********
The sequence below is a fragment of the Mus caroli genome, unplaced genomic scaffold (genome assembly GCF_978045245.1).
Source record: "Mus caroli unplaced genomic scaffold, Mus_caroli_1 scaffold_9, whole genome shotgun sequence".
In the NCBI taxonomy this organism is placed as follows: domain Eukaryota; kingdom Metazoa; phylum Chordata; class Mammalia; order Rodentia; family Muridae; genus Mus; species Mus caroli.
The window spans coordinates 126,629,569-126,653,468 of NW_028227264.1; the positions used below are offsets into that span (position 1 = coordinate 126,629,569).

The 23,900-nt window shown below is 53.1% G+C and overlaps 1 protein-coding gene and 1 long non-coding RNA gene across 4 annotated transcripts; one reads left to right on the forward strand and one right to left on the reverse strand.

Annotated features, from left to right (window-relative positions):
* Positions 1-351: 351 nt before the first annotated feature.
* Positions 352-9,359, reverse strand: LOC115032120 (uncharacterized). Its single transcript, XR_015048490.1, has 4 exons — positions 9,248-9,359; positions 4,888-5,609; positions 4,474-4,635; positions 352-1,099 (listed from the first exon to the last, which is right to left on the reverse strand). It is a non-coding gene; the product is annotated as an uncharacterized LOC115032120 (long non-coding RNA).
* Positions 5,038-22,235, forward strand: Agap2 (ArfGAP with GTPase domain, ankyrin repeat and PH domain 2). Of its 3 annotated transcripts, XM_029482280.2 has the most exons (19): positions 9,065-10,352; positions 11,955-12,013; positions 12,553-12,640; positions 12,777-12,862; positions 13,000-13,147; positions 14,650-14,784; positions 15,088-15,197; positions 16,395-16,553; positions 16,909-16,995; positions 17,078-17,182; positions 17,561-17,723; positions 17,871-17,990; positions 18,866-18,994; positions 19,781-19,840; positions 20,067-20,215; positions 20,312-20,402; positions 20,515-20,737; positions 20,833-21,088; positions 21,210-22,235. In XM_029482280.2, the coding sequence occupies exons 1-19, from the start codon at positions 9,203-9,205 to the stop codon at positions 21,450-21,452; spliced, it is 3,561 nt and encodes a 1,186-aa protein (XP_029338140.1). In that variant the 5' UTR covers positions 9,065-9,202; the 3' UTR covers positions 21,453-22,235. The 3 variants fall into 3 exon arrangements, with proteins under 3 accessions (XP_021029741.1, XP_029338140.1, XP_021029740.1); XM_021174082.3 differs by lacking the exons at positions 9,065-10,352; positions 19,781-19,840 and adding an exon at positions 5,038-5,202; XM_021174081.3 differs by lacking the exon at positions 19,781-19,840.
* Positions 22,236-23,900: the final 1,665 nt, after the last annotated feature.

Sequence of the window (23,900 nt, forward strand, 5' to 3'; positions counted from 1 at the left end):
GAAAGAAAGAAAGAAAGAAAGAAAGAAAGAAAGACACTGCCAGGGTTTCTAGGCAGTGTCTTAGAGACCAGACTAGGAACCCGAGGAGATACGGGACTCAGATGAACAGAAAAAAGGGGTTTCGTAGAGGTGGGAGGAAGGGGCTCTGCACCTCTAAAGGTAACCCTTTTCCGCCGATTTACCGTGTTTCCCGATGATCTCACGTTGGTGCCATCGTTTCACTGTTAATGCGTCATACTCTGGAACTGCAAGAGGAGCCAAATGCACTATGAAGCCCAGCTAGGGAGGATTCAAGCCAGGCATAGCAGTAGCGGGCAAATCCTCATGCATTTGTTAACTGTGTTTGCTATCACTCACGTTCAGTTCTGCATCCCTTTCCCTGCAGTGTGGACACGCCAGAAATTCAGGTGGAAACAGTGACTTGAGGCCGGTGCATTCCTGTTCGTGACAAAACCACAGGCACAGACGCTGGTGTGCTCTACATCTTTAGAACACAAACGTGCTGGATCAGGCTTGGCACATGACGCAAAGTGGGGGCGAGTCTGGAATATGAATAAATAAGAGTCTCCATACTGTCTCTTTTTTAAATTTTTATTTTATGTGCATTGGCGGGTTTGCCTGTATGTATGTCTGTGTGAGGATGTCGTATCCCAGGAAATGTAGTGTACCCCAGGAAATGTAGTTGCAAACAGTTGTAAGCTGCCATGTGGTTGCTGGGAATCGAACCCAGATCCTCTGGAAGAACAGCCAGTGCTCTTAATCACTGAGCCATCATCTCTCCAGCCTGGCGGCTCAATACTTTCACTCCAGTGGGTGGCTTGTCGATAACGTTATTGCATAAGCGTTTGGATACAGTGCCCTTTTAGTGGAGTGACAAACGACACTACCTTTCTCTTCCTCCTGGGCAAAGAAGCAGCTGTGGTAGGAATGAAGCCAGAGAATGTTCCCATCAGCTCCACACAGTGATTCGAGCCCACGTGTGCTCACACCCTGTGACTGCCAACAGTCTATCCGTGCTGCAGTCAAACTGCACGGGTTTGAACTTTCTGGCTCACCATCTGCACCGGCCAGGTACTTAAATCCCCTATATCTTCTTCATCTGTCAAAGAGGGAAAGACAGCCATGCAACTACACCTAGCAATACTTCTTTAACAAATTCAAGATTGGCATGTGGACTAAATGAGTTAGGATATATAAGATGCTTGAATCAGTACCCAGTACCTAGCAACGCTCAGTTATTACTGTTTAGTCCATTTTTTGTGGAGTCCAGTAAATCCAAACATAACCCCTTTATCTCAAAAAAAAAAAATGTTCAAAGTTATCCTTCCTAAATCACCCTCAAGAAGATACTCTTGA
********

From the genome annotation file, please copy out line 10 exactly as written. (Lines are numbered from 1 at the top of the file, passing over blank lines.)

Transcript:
* Positions 22,236-23,900: the final 1,665 nt, after the last annotated feature.